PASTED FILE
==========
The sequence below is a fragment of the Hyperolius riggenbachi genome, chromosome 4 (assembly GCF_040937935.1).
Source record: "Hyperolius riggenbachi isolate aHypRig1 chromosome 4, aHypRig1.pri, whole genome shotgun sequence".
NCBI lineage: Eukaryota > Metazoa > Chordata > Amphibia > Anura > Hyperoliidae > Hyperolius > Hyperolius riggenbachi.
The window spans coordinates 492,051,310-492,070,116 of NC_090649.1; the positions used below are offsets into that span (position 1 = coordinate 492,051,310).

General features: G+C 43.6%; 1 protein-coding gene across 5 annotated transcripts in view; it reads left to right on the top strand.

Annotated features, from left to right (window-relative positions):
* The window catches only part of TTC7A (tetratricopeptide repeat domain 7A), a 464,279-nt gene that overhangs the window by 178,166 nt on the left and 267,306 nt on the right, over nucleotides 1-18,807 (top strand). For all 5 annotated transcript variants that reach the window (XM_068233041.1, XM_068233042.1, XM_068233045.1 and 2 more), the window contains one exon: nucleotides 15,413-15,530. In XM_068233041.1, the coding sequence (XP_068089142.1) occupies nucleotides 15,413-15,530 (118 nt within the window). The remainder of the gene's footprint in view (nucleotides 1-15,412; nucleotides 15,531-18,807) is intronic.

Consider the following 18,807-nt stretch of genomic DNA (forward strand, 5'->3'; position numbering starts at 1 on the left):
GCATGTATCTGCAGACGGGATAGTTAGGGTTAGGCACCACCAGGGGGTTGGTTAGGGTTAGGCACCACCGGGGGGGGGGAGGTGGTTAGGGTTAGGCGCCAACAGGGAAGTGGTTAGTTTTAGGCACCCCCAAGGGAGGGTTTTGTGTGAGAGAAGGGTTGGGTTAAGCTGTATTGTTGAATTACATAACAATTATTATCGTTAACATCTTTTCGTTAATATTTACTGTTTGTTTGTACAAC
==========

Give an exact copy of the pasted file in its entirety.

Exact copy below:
The sequence below is a fragment of the Hyperolius riggenbachi genome, chromosome 4 (assembly GCF_040937935.1).
Source record: "Hyperolius riggenbachi isolate aHypRig1 chromosome 4, aHypRig1.pri, whole genome shotgun sequence".
NCBI lineage: Eukaryota > Metazoa > Chordata > Amphibia > Anura > Hyperoliidae > Hyperolius > Hyperolius riggenbachi.
The window spans coordinates 492,051,310-492,070,116 of NC_090649.1; the positions used below are offsets into that span (position 1 = coordinate 492,051,310).

General features: G+C 43.6%; 1 protein-coding gene across 5 annotated transcripts in view; it reads left to right on the top strand.

Annotated features, from left to right (window-relative positions):
* The window catches only part of TTC7A (tetratricopeptide repeat domain 7A), a 464,279-nt gene that overhangs the window by 178,166 nt on the left and 267,306 nt on the right, over nucleotides 1-18,807 (top strand). For all 5 annotated transcript variants that reach the window (XM_068233041.1, XM_068233042.1, XM_068233045.1 and 2 more), the window contains one exon: nucleotides 15,413-15,530. In XM_068233041.1, the coding sequence (XP_068089142.1) occupies nucleotides 15,413-15,530 (118 nt within the window). The remainder of the gene's footprint in view (nucleotides 1-15,412; nucleotides 15,531-18,807) is intronic.

Consider the following 18,807-nt stretch of genomic DNA (forward strand, 5'->3'; position numbering starts at 1 on the left):
GCATGTATCTGCAGACGGGATAGTTAGGGTTAGGCACCACCAGGGGGTTGGTTAGGGTTAGGCACCACCGGGGGGGGGGAGGTGGTTAGGGTTAGGCGCCAACAGGGAAGTGGTTAGTTTTAGGCACCCCCAAGGGAGGGTTTTGTGTGAGAGAAGGGTTGGGTTAAGCTGTATTGTTGAATTACATAACAATTATTATCGTTAACATCTTTTCGTTAATATTTACTGTTTGTTTGTACAAC